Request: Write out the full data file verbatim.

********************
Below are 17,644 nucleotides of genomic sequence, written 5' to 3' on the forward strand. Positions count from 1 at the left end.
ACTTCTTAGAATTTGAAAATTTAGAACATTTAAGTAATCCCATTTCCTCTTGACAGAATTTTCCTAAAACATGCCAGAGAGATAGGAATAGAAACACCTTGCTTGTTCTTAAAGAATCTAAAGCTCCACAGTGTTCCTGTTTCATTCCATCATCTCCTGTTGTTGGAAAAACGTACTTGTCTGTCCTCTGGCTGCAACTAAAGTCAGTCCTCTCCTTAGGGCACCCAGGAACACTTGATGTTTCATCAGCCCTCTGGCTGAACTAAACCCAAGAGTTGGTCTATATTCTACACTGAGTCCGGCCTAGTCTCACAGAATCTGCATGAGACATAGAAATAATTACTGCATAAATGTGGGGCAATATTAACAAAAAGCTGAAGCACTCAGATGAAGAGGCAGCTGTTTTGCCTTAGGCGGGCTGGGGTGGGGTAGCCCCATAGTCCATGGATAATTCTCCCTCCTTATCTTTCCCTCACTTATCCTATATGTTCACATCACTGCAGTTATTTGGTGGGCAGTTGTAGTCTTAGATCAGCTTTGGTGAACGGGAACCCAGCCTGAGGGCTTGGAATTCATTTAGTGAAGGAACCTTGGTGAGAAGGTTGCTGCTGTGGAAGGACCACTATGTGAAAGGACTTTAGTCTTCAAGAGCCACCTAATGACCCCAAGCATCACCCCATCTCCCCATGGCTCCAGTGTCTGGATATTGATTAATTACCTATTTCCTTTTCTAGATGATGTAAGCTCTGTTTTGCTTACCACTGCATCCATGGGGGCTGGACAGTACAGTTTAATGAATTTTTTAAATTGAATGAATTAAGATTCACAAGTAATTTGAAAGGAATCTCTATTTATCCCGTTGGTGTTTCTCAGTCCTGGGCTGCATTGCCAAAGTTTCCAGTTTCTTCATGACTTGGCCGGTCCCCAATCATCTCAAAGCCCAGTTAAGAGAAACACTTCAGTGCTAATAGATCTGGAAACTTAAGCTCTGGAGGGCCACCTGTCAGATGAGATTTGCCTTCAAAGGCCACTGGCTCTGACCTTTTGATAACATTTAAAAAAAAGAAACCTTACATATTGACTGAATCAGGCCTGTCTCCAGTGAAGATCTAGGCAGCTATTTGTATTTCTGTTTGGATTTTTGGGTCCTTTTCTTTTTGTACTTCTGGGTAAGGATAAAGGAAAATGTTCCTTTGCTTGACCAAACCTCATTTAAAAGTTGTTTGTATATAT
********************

Below are 17,644 nucleotides of genomic sequence, written 5' to 3' on the forward strand. Positions count from 1 at the left end.
ACTTCTTAGAATTTGAAAATTTAGAACATTTAAGTAATCCCATTTCCTCTTGACAGAATTTTCCTAAAACATGCCAGAGAGATAGGAATAGAAACACCTTGCTTGTTCTTAAAGAATCTAAAGCTCCACAGTGTTCCTGTTTCATTCCATCATCTCCTGTTGTTGGAAAAACGTACTTGTCTGTCCTCTGGCTGCAACTAAAGTCAGTCCTCTCCTTAGGGCACCCAGGAACACTTGATGTTTCATCAGCCCTCTGGCTGAACTAAACCCAAGAGTTGGTCTATATTCTACACTGAGTCCGGCCTAGTCTCACAGAATCTGCATGAGACATAGAAATAATTACTGCATAAATGTGGGGCAATATTAACAAAAAGCTGAAGCACTCAGATGAAGAGGCAGCTGTTTTGCCTTAGGCGGGCTGGGGTGGGGTAGCCCCATAGTCCATGGATAATTCTCCCTCCTTATCTTTCCCTCACTTATCCTATATGTTCACATCACTGCAGTTATTTGGTGGGCAGTTGTAGTCTTAGATCAGCTTTGGTGAACGGGAACCCAGCCTGAGGGCTTGGAATTCATTTAGTGAAGGAACCTTGGTGAGAAGGTTGCTGCTGTGGAAGGACCACTATGTGAAAGGACTTTAGTCTTCAAGAGCCACCTAATGACCCCAAGCATCACCCCATCTCCCCATGGCTCCAGTGTCTGGATATTGATTAATTACCTATTTCCTTTTCTAGATGATGTAAGCTCTGTTTTGCTTACCACTGCATCCATGGGGGCTGGACAGTACAGTTTAATGAATTTTTTAAATTGAATGAATTAAGATTCACAAGTAATTTGAAAGGAATCTCTATTTATCCCGTTGGTGTTTCTCAGTCCTGGGCTGCATTGCCAAAGTTTCCAGTTTCTTCATGACTTGGCCGGTCCCCAATCATCTCAAAGCCCAGTTAAGAGAAACACTTCAGTGCTAATAGATCTGGAAACTTAAGCTCTGGAGGGCCACCTGTCAGATGAGATTTGCCTTCAAAGGCCACTGGCTCTGACCTTTTGATAACATTTAAAAAAAAGAAACCTTACATATTGACTGAATCAGGCCTGTCTCCAGTGAAGATCTAGGCAGCTATTTGTATTTCTGTTTGGATTTTTGGGTCCTTTTCTTTTTGTACTTCTGGGTAAGGATAAAGGAAAATGTTCCTTTGCTTGACCAAACCTCATTTAAAAGTTGTTTGTATATAT